In a redirect, DA Jeff Lindsey questioned if Macy, one of Suzanne’s daughters, knew that her mother was going to leave Barry. In texts to Sheila, Suzanne wrote that Macy suggested that they could move to Salida and get jobs and even suggested a restraining order.

“Macy assured me it would be fine,” the texts reportedly stated. “Why don’t you do it without telling him,” Macy allegedly wrote, and, at one point, got so fired up she told Barry to leave Suzanne alone.

Nielsen objected, saying Suzanne lied to Sheila on several occasions and that this was Suzanne’s interpretation not coming directly from Macy.

The hearing moved on to the issue of Barry striking Suzanne. Grusing says there was such an incident, but that Barry said it was an accident where he apparently clipped the side of her nose with his hand.

Lindsey then questioned Grusing on when law enforcement knew when to first start looking for Suzanne’s bicycle, to which Grusing responded that it happened when Jeanne Ritter called. She was told by Barry to look for the missing bike, Grusing said.

With that final question, the people rested in the preliminary hearing of Barry Morphew.


The defense called Chaffee County Sheriff Deputy Scott Himshoot to the stand to discuss the gun safe, in which empty tranquilizer carts and a dart gun were found inside.

Body camera video is then shown, which shows the search of a laundry room. Nielsen then asks Himshoot if one of the deputies found anything in the dryer.

Himshoot responds, saying the deputy didn’t find anything in the dryer but that they were assigned to swab the dryer after it was “blue-starred.”

A second body camera worn video is shown to the court.

Video appears to show a cap from one of the tranquilizer dart guns, which appears to not have been fired.

Nielsen asked Himshoot if he made the determination that the gun had not been fired for a long time.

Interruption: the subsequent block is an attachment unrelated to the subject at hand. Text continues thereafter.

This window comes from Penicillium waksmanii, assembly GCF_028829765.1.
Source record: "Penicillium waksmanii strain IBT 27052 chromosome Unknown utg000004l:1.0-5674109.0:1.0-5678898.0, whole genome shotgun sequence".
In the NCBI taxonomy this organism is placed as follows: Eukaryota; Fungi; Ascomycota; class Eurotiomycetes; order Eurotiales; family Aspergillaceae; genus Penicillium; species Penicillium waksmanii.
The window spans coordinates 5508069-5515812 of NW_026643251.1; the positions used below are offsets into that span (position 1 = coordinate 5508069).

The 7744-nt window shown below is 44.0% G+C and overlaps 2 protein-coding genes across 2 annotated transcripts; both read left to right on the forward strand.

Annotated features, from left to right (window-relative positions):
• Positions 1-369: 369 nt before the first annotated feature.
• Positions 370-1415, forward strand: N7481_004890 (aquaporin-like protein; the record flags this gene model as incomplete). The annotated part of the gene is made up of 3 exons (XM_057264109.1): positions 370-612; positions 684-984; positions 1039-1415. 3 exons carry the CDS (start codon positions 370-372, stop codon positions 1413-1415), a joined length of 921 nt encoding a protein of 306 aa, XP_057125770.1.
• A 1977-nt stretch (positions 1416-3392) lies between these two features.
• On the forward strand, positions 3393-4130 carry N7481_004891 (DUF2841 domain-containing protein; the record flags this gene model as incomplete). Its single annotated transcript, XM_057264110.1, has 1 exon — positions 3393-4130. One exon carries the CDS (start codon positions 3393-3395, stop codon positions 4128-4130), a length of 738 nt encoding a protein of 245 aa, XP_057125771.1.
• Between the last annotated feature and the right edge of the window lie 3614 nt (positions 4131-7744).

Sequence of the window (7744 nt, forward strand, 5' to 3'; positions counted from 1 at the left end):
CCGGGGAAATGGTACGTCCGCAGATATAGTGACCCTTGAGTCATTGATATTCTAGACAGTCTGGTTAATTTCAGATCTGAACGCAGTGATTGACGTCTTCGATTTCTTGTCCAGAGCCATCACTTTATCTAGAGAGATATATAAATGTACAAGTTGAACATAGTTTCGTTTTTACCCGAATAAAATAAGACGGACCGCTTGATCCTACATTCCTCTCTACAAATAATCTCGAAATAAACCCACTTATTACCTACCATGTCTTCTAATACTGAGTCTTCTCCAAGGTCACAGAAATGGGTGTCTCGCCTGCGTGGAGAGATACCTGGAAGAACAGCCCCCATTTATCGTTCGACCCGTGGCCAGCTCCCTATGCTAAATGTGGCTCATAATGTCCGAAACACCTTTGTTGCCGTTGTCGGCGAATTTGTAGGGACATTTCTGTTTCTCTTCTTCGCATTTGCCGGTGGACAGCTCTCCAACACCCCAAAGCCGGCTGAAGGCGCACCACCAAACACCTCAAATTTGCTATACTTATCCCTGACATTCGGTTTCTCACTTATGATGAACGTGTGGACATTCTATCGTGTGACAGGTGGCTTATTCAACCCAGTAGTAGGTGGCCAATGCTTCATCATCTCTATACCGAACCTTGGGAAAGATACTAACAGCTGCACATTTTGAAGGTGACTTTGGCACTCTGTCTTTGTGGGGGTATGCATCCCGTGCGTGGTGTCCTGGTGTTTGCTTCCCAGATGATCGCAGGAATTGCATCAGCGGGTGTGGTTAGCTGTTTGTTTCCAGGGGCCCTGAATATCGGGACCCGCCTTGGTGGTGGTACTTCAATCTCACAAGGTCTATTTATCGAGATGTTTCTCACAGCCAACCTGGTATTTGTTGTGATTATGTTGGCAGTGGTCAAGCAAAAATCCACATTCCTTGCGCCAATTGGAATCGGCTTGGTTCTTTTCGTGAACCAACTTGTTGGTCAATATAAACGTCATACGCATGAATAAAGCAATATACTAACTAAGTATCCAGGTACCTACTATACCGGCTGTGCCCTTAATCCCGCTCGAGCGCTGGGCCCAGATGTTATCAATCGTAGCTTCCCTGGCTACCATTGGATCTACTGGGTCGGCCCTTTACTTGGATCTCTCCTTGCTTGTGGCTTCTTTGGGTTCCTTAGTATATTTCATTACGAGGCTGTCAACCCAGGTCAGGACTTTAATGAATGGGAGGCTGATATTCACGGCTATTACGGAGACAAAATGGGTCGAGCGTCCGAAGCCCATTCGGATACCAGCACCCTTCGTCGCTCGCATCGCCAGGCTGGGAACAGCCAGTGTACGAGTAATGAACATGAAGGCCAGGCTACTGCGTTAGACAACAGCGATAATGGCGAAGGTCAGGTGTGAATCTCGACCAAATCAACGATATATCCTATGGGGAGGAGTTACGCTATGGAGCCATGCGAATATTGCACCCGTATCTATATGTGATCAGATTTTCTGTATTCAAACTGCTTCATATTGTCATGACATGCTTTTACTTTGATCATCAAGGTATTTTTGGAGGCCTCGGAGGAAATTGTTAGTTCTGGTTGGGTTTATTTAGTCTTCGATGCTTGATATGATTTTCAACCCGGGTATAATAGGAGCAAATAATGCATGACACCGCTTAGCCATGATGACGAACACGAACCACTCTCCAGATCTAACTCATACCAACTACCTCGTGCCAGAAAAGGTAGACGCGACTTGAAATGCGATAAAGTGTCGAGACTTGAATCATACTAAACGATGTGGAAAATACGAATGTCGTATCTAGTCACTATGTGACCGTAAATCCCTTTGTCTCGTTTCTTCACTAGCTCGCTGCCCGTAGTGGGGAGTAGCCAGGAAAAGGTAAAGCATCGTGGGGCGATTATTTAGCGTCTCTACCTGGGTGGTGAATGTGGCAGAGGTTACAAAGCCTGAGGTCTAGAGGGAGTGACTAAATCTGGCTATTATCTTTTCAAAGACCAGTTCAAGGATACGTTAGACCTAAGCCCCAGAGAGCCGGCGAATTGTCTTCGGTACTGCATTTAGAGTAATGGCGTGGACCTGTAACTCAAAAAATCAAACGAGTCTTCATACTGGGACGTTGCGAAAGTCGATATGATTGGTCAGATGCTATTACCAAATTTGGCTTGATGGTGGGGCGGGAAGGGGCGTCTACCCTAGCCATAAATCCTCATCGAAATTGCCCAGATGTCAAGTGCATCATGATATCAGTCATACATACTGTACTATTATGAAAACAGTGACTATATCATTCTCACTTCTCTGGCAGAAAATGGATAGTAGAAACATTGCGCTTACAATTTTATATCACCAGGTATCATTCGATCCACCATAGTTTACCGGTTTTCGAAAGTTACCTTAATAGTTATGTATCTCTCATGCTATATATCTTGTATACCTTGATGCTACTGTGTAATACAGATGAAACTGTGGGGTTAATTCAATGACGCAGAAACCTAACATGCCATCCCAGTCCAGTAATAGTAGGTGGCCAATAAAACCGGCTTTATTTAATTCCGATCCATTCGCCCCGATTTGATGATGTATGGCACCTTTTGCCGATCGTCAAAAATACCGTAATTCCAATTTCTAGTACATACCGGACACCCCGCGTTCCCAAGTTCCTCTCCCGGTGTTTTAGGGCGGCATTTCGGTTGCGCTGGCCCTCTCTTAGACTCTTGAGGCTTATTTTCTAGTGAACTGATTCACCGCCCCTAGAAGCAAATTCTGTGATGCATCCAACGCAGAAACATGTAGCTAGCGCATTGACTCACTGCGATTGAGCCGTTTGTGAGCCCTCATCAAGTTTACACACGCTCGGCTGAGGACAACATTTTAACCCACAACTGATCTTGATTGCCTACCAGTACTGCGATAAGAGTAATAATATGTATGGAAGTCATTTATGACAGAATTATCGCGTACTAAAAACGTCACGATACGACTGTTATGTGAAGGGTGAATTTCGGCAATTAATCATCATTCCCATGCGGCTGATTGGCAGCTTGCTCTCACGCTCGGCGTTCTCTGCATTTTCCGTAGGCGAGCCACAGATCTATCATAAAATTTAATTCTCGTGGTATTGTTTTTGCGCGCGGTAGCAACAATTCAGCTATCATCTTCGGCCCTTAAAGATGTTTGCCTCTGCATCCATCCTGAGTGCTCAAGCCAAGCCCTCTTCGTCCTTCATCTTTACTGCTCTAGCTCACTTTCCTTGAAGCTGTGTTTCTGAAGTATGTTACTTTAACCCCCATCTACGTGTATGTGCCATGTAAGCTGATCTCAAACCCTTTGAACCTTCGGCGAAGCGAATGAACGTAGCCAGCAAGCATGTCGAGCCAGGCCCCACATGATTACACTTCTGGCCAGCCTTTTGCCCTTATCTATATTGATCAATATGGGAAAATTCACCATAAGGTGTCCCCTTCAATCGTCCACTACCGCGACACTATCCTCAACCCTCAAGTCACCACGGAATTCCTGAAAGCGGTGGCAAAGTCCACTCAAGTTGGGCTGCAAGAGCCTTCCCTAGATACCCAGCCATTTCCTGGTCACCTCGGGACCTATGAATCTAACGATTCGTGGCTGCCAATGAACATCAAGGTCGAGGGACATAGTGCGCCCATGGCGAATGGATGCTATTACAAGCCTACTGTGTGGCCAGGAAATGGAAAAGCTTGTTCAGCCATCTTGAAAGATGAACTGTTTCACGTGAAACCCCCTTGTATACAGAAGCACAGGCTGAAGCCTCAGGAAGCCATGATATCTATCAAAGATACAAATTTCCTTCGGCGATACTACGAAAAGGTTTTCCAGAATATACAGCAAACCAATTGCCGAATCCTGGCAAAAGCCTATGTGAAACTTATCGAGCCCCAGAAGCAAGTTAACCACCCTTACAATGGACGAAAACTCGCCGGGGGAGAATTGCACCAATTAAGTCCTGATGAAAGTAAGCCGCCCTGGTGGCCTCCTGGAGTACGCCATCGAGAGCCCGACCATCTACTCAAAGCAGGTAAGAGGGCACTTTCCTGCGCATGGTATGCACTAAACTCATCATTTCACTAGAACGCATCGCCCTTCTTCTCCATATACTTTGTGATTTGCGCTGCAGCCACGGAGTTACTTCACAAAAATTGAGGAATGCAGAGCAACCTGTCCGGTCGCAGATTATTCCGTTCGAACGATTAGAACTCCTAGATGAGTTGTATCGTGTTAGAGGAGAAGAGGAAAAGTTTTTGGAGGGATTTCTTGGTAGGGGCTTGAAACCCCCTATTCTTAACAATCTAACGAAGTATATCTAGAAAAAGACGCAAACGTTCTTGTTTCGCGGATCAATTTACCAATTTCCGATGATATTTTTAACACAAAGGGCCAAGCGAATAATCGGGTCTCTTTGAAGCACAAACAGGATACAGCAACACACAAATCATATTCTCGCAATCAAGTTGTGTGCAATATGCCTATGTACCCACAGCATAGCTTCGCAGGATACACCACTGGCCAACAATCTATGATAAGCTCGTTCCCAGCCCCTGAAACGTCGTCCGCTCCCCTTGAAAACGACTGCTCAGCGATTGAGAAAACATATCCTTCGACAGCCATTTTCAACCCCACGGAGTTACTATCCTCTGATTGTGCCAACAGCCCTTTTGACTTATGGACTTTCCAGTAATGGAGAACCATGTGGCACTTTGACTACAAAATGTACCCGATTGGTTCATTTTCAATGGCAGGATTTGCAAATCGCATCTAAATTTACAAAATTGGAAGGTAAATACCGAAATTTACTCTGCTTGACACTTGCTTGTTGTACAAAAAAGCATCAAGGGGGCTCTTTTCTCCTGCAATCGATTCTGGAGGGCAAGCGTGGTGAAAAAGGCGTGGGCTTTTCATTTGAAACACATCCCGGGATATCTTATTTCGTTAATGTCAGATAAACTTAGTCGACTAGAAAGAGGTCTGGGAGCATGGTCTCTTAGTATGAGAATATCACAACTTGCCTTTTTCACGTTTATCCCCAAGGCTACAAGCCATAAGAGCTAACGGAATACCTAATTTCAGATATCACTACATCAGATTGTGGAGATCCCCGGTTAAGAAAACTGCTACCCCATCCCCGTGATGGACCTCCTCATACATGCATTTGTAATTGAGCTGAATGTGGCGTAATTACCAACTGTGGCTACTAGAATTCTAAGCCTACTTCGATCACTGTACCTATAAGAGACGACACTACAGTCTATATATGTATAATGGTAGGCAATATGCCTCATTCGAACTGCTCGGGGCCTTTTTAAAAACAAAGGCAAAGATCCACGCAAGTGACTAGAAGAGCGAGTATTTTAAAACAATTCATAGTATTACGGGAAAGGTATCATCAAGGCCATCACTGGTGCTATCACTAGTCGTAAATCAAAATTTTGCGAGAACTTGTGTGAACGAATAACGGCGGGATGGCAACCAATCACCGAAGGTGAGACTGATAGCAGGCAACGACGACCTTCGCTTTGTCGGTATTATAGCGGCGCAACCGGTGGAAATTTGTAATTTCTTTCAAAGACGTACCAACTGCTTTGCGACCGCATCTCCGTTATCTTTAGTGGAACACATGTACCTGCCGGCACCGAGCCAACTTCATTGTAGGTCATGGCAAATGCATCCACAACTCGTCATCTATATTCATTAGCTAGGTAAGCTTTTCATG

There’s an objection and the court takes a break.


After the morning break, the defense calls on CBI agent Joseph Cahill, who is questioned by defense attorney Iris Eytan about unknown DNA found in Suzanne’s car glove box. That information is in the arrest affidavit, which remains sealed.

Barry was excluded from the DNA mixture, which also found unknown DNA on the bike grips.

“Were you aware of DNA results that were found?” Eytan asks Cahill. He responds, “I don’t recall.”

Eytan responds lab results indicate there’s unknown male DNA on the bike grips, which do not belong to Barry Morphew.

Eytan then reads from the lab report and says the prison DNA data system, CODIS, returned three confirmed matches from the glove box to other unsolved sexual assaults from out-of-state.

Cahill says that the information in the report is true.

One of the sexual assaults occurred outside of a convenience store in Tempe, Ariz and another in Phoenix. The judge then overrules an objection, reminding the courtroom that the defense is allowed to question further in a proof evident presumption great hearing. Cahill then agrees the assault happened outside a convenience store.

Eytan then pounds on the fact that there was a match between an unsolved sexual assault and DNA found on Suzanne's glove box. She then brings up another match with the glove box DNA and an unsolved sexual assault in Chicago.

Cahill explains he didn't know about these findings when they came in because he was on military leave from March to May 10.

On a redirect, prosecutor Mark Hurlbert reminds the court that Barry Morphew's DNA was found on the bike seat and in Suzanne's car. He then shifts gears from where Morphew's DNA was not found to where it was found.

The court takes a lunch break.


After a lunch break, there’s some back-and-forth as Mark Hurlbert starts asking CBI agent Joe Cahill questions related to DNA.

The defense objects, as Cahill is not a forensic scientist. The court moves on to discuss the prison DNA database "CODIS."

After much talk about unknown DNA on Suzanne's bike and in her car, questioning ends for the day.

Judge Patrick Murphy says there have been 20 hours of testimony and he's taken 25 pages of notes. It's now time for him to decide whether to bind Barry Morphew over for trial.

“We are urging the court to rule on the proof evident today... so that Mr. Morphew doesn't have to continue to sit in jail,” Nielsen says, standing up.

Judge Murphy says he’d rather make the decision correctly rather than too quickly.

An in-person hearing where attorneys will make further arguments for their case will take place on Sept. 17 at 1:30 p.m. Judge Murphy will make this ruling whether to proceed to a trial thereafter, or whether to let Morphew get out on bond. The arrest affidavit in the case, which has remained sealed, will also be addressed.